August 2014 Archives
August 22, 2014
This is a really nice way to enjoy babaganoosh. Rather than just using it for scooping up with bread, make it part of a kind of middle eastern salad of sorts.
My babaganoosh recipe is here
The rest is just decoration:
Macerated red onion. Finely slice a red onion, and pour red wine or white wine vinegar over, leave for about half an hour
Toast some walnuts
Mix yoghurt or labne with some chopped mint, parsley, or whatever soft herbs you have. Season and add a little olive oil.
Layer the babaganoosh, yoghurt and pickled red onion, then sprinkle the walnuts and mint over. Would be really nice with lamb.
August 19, 2014
This is an old school Galician almond cake. I think it’s invention was in the Middle Ages. The translation is cake of St James and it’s normally quite a religious looking confection, with it’s cross of St. James stencilled over the top in icing sugar. You can bake the filling in pastry, or have it as a cake, as it is here.
I choose to forgo the sugar cross, but apart from that the recipe is pretty true to the original. Oh except I swap almond essence for vanilla, because I think satan himself may have invented almond essence, horrible stuff.
This cake is flourless, so get stuck in if you’re gluten-free. It has a lovely sticky, nutty, cloudy crumb.
I like to serve it with macerated strawberries and thick cream. And amen, it’s delish.
- 250g whole almonds, blitzed in a processor until you get rubble-like almond flour
- 6 organic eggs, separated
- 250g caster sugar
- the zest of 1 orange
- the zest of 1 lemon
- 4 drops of vanilla extract
plus butter for greasing, flour for dusting, icing sugar for dusting
Preheat the oven to 180C/350F/Gas4.
Butter and flour a 25cm diameter cake tin or line it with a paper cake liner. Traditionally this cake should be quite flat and wide, but I prefer a less wide tin because I like the stickiness you get from a taller cake).
Beat the yolks and sugar until they are pale and paint-like in consistency, so you can’t feel any sugar grains left. Add the orange zest, lemon zest and vanilla extract and ground almonds. Mix well.
Whisk the egg whites in a super clean mixer (wipe a lemon in the bowl to get rid of any grease) until really stiff. Fold through the almond mixture in two parts. The almond mix is quite thick, so you’ll have to work the egg whites in a lightly as you can. You should end up with a really voluptuous batter.
Pour into your cake tin and bake for about 40mins. Leave to cool before turning out, and dust with icing sugar
Once you’ve turned it out, turn it the other way over, so you get a nice even surface for dusting
August 17, 2014
Most of the stuff I cook is like this — simple and vegetable based. Many dishes can be deconstructed (forgive the horrible word).
You just have to make sure they are properly seasoned and that the cheese is melted, not cooked, which turns mozzarella into rubber. For two, slice up one aub.
Fry to colour
Bake in a single layer with mozzarella and Parmesan
You want to just melt the mozarella, so they only need about 15mins in the oven on 180
Make a simple tomato sauce
Toast some seasoned breadcrumbs in a little olive oil and grated garlic, just so they’re coloured. I got this ruddy great sack in Sicily, have a feeling it’s going to last years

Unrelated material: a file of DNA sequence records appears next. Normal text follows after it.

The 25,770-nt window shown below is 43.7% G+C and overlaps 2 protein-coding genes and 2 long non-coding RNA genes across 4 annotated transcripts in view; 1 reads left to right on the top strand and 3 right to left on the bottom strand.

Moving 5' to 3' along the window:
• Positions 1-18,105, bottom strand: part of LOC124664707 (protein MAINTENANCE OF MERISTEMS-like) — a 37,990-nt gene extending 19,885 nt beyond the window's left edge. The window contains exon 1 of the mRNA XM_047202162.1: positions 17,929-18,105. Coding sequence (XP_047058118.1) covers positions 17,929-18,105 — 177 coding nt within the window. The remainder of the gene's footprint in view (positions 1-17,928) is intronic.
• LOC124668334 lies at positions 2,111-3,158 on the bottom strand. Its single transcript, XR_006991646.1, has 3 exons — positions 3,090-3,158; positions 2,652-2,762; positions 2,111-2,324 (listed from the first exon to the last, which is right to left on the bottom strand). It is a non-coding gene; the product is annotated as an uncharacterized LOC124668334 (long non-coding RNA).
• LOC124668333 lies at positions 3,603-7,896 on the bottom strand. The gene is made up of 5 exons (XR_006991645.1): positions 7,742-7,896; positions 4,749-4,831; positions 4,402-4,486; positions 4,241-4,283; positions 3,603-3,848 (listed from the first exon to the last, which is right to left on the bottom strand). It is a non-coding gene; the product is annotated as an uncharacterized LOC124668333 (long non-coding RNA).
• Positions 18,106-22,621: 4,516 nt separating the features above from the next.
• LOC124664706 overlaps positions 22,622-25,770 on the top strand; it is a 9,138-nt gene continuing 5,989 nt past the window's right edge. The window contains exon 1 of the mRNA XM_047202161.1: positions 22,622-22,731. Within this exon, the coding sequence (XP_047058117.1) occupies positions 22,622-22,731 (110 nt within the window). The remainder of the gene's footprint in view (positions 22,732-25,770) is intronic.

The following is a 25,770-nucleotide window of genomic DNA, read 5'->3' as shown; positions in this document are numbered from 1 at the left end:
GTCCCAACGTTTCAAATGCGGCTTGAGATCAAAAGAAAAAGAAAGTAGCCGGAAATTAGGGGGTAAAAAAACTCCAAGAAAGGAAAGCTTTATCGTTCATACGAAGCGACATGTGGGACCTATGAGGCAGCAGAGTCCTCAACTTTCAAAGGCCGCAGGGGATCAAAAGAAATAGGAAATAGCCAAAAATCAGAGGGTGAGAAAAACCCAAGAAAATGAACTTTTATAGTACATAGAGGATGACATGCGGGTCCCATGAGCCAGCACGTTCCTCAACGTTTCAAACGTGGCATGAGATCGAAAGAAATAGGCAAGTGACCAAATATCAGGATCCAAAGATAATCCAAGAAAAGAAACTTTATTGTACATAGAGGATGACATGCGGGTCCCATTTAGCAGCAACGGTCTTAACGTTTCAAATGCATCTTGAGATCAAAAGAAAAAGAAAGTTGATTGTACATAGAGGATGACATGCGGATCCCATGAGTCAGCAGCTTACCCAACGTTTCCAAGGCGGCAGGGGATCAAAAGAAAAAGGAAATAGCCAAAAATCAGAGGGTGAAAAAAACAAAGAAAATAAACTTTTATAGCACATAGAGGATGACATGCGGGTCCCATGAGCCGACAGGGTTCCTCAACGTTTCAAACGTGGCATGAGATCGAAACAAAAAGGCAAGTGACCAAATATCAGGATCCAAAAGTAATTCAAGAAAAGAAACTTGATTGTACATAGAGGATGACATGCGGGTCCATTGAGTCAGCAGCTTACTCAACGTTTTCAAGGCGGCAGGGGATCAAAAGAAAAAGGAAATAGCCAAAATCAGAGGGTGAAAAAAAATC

And layer up on the plate. Nice with salad, bread etc
August 16, 2014
Don’t often cook pork because I’m not keen on very porky pork if you get me? Some pork tastes overly piggy, and perhaps it’s my Jewish roots reining me in, but I like my pork toned down a little.
Pork tenderloin isn’t very porky — it’s a milky, lean cut and a dream to cook. You just roll it in salt and peppery spices, pan fry on all sides, put it in the oven for about 15mins, then slice. Pork can take a lot of seasoning and spice.
I’m not going to insult anyones intelligence with including a recipe here, because I’m not saying this is even worthy of one, think of this as a chummy suggestion.
I rolled my pork in Chinese 5 spice and laid it on garlicky green beans, carrot ribbons and crushed peanuts. Quick and tasty it was.
Variations I think would be good for the spice rub and, errrr, mattress (you can’t say bed, it’s no longer 1997):
Chilli flakes and smoked paprika on stewed chickpeas
Crushed cumin and coriander seeds on Indian slaw
Fennel seed and dried rosemary with olive oil and butterbean mash
Oh also, you could just salt and pepper it and have it on remoulade, that’s a gooden too :)
August 11, 2014
Tis the season to buy Victoria plums.
But if the ones you’ve bought are anything like the ones I bought this weekend, they’re a bit watery and sour. Good for nothing but stewing and topping with sponge. Which is exactly what this recipe is. Plum sponge - I like the way is sounds. Kind of olde Englishe. You can imagine a Tudor wench serving it up. Make it in a basin and spoon it out, then had with pouring cream.
This sounds wintery I know, but it’s hellish light. The plums don’t have shittonnes of sugar in, and the sponge is made with 00’ flour so it’s like eating a hot cloud.
Victoria Plum Pudding (serves 4)
Prep. Time: 15mins ** **Cooking Time: 30mins
- a reasonable amount of plums, stoned and halved (sorry, didn’t weigh them at the time, maybe a pound or so)
- 1 stem ginger (the stuff in syrup) grated
- 100g caster sugar
- 100g flour (I used 00)
- 100g butter
- 1 egg, beaten
- Butter a pudding basin and pre-heat the oven to 180C/350F/Gas4.
- Stew the plums and ginger with a tbsp of sugar for 5 mins in a pan, until the juices start to leak out
- Beat the butter and sugar until fluffy. The more you beat, the fluffier it gets.
- Add a whole egg, beat in.
- Fold in flour and add a tbsp of milk.
- Place the plums in your buttered basin, spoon batter over the top. Bake for about 45mins or until the cake’s risen and is golden.